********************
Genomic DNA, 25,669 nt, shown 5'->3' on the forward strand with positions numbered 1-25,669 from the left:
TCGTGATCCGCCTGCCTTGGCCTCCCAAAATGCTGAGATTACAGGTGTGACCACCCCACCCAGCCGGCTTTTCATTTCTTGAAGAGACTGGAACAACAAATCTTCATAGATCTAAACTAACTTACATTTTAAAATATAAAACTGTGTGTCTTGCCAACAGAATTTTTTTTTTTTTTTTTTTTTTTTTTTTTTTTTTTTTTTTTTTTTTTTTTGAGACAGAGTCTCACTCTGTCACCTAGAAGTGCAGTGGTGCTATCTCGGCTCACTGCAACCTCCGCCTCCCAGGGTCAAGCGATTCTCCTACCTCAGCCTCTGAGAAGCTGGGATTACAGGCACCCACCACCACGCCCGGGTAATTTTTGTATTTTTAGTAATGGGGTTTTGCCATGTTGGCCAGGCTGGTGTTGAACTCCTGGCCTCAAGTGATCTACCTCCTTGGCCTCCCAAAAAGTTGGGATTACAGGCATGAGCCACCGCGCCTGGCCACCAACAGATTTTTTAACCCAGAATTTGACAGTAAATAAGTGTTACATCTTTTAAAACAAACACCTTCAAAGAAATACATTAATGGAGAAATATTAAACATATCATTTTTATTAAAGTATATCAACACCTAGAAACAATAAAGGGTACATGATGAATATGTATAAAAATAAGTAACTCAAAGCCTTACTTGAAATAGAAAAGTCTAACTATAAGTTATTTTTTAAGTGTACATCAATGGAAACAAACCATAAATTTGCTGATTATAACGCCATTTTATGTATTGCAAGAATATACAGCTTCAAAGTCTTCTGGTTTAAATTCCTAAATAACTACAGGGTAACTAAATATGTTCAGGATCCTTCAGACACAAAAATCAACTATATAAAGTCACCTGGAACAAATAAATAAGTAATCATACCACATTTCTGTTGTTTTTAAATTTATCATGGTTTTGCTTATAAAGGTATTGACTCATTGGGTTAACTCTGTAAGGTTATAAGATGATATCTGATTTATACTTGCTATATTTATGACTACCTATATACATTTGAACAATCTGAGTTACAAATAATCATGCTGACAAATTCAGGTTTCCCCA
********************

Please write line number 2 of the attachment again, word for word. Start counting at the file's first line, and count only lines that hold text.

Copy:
TCGTGATCCGCCTGCCTTGGCCTCCCAAAATGCTGAGATTACAGGTGTGACCACCCCACCCAGCCGGCTTTTCATTTCTTGAAGAGACTGGAACAACAAATCTTCATAGATCTAAACTAACTTACATTTTAAAATATAAAACTGTGTGTCTTGCCAACAGAATTTTTTTTTTTTTTTTTTTTTTTTTTTTTTTTTTTTTTTTTTTTTTTTTTGAGACAGAGTCTCACTCTGTCACCTAGAAGTGCAGTGGTGCTATCTCGGCTCACTGCAACCTCCGCCTCCCAGGGTCAAGCGATTCTCCTACCTCAGCCTCTGAGAAGCTGGGATTACAGGCACCCACCACCACGCCCGGGTAATTTTTGTATTTTTAGTAATGGGGTTTTGCCATGTTGGCCAGGCTGGTGTTGAACTCCTGGCCTCAAGTGATCTACCTCCTTGGCCTCCCAAAAAGTTGGGATTACAGGCATGAGCCACCGCGCCTGGCCACCAACAGATTTTTTAACCCAGAATTTGACAGTAAATAAGTGTTACATCTTTTAAAACAAACACCTTCAAAGAAATACATTAATGGAGAAATATTAAACATATCATTTTTATTAAAGTATATCAACACCTAGAAACAATAAAGGGTACATGATGAATATGTATAAAAATAAGTAACTCAAAGCCTTACTTGAAATAGAAAAGTCTAACTATAAGTTATTTTTTAAGTGTACATCAATGGAAACAAACCATAAATTTGCTGATTATAACGCCATTTTATGTATTGCAAGAATATACAGCTTCAAAGTCTTCTGGTTTAAATTCCTAAATAACTACAGGGTAACTAAATATGTTCAGGATCCTTCAGACACAAAAATCAACTATATAAAGTCACCTGGAACAAATAAATAAGTAATCATACCACATTTCTGTTGTTTTTAAATTTATCATGGTTTTGCTTATAAAGGTATTGACTCATTGGGTTAACTCTGTAAGGTTATAAGATGATATCTGATTTATACTTGCTATATTTATGACTACCTATATACATTTGAACAATCTGAGTTACAAATAATCATGCTGACAAATTCAGGTTTCCCCA